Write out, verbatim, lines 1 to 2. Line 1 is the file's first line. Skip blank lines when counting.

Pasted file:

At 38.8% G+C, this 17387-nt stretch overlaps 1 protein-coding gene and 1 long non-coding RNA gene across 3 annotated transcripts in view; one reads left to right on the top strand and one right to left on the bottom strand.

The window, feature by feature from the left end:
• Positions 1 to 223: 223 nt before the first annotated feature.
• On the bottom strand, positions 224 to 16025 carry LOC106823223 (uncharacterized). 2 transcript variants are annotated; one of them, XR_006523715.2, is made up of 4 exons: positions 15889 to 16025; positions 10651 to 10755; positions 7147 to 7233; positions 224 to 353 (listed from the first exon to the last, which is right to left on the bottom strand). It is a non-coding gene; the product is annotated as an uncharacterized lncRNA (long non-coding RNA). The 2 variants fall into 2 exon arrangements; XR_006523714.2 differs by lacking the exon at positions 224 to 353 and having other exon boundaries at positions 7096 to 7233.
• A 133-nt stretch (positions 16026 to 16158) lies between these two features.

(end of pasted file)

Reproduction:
At 38.8% G+C, this 17387-nt stretch overlaps 1 protein-coding gene and 1 long non-coding RNA gene across 3 annotated transcripts in view; one reads left to right on the top strand and one right to left on the bottom strand.

The window, feature by feature from the left end: